Life has been good lately and I find myself trying to pin the source. Surely, there must be a source which we can pin, then attempt to emulate, only to fall frustratingly into the trap of deconstructing things that cannot be taken apart.
Can you relate?
Last year I put thirty-thousand kilometres on my sprinter van in a pretty narrow travel window of about five months. Five times thirty days, divided by thirty thousand…. 200 kilometres a day? If i’m averaging 50 kph, thats four hours each day.
Driving was my part time job.
Last fall road tripping stirred a range of emotions, from deeply uncomfortable to pure contentment. The contentment comes and goes easy, but the discomfort much more difficult to shed. I’d arrive at some revered destination; Moab to bike, Red Rocks to climb, Trestles to surf, with expectations so high as I hopped out of my van and suited up, literally vibrating in the process. When something is so built up in your mind, variance from the expected can surface as a negative.
Not up to expectations? well, that’s disappointing. And while it feels like you have been slighted by a place, it is hard to make the argument that a salient dot on a map can cause this strife. Disappointment, locational anxiety, coupled with a sensitive ego results is some form of offended feeling. What do insecure people usually do when they get offended?
They run. Queue the long drive…
Noticing the pattern, and having repeated it myself several times, I can assuredly report back that nothing changes. The unsettled feeling that comes with this form of travel will remain. Neil Gaiman couldn’t have said it better; “Wherever you go, you have to take yourself with you.”
Failing to lean in, explore and resolve this discomfort will only result more of the same. Why do I set these lofty expectations, and why am I so hard on myself when they fall short?
Recently I was chatting with a friend about travel by bike. He raised the issue of something we can call “destination hopping”, described as if a trip or journey are discreet points on a map, with nothing to be experienced in between.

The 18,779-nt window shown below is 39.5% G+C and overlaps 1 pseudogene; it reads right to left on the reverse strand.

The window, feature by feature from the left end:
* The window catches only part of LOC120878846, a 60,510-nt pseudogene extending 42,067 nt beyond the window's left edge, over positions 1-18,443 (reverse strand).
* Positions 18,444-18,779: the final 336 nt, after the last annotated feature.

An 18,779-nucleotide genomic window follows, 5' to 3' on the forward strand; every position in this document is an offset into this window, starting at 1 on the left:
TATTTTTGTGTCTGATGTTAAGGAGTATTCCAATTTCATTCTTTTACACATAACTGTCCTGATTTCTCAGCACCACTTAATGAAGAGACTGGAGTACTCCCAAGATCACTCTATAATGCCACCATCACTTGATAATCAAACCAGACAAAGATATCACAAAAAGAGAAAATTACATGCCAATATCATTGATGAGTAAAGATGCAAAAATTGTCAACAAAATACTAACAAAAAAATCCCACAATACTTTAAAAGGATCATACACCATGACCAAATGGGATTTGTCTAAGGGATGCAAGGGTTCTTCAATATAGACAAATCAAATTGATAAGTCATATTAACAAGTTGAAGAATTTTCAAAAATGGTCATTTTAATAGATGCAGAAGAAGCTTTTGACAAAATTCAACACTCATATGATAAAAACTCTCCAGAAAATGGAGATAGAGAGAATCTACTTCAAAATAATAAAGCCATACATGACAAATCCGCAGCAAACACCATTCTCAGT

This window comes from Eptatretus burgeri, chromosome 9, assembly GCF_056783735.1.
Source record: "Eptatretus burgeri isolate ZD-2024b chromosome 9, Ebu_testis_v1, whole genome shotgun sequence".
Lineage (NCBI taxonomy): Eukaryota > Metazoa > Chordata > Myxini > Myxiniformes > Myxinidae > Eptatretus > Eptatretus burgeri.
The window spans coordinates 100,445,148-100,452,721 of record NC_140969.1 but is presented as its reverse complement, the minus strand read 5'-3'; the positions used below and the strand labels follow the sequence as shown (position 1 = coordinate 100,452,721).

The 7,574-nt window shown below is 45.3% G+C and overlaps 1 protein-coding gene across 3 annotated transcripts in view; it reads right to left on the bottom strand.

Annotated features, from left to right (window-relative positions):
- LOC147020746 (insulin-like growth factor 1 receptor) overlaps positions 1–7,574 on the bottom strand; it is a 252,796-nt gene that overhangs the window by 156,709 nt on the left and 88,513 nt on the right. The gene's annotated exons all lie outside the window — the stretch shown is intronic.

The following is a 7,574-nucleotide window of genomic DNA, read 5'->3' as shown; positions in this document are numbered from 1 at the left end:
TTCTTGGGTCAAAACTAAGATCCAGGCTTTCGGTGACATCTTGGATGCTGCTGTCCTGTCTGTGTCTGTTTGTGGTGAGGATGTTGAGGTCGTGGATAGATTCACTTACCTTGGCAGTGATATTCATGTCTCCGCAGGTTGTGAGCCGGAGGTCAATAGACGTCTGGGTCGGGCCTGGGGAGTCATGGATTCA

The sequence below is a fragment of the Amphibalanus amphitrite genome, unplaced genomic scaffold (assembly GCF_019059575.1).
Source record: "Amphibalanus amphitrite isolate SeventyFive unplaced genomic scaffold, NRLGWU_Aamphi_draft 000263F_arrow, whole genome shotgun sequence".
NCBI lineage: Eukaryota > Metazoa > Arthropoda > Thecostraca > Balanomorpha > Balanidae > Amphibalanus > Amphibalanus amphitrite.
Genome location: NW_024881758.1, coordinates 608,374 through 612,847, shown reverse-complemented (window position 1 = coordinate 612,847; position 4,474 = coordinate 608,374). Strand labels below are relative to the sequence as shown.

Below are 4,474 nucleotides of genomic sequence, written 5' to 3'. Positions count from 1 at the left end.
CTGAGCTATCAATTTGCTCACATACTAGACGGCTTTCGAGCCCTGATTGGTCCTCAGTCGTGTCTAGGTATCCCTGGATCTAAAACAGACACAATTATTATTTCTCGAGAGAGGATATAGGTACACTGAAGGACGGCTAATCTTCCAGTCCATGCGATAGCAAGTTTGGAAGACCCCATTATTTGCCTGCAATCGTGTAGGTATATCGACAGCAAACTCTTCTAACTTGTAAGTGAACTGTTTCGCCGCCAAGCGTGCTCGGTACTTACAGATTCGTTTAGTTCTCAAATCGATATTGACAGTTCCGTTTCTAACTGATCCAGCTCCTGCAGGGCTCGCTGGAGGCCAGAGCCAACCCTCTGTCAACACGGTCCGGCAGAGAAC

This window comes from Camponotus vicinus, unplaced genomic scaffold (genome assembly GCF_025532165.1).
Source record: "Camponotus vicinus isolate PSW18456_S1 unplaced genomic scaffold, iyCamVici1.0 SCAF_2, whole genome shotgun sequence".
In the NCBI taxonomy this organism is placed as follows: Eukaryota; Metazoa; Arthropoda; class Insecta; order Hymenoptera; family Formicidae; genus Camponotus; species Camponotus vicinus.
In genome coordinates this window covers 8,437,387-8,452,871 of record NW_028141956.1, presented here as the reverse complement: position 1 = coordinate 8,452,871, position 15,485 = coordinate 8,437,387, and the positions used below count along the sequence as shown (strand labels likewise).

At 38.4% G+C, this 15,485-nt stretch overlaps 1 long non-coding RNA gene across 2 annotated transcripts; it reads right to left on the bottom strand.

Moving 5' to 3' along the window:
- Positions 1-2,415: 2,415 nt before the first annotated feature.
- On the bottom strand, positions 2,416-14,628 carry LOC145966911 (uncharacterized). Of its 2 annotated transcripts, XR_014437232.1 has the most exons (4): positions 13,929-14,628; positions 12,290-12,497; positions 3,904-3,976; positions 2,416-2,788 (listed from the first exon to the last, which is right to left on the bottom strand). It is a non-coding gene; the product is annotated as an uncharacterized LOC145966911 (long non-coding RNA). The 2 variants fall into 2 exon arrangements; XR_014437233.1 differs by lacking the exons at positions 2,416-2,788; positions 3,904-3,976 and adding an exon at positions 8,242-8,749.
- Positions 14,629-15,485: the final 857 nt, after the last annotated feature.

He shared that he wouldn’t visit an unfamiliar country again unless it was by bicycle touring. From there, stories emerged of going to place X to see Y and Z, but the most memorable and culturally rich experiences came from the unplanned, impromptu stops in small villages and towns.
And then there’s the pace, one mode resembling something of a slow-iv-drip, compared to an epinephrine injection. After a long driving session, I feel exhausted. Overloaded by visual sensations while the body feels restless, plus the standard disdain for other drivers who may have been following you just a bit too closely.
Now, bike touring isn’t for everyone, but maybe we can take the mindset of one and apply it into the conventional forms of travel?
I don’t have the best history of taking my own advice, but these are points I’ve been working hard on. The last two months have been nothing short of an incredible adventure; ample social time with friends new and old, physical challenging with human-powered efforts to reach summits and stashes (of powder, y’know?), and time for self care in all departments. All the these things are what I thought van life to be, but only now am I realizing that they have pretty much nothing to do with the van.
My odometer shows about 3,000 km.
I’m sticking with this new motto: less moving, more doing.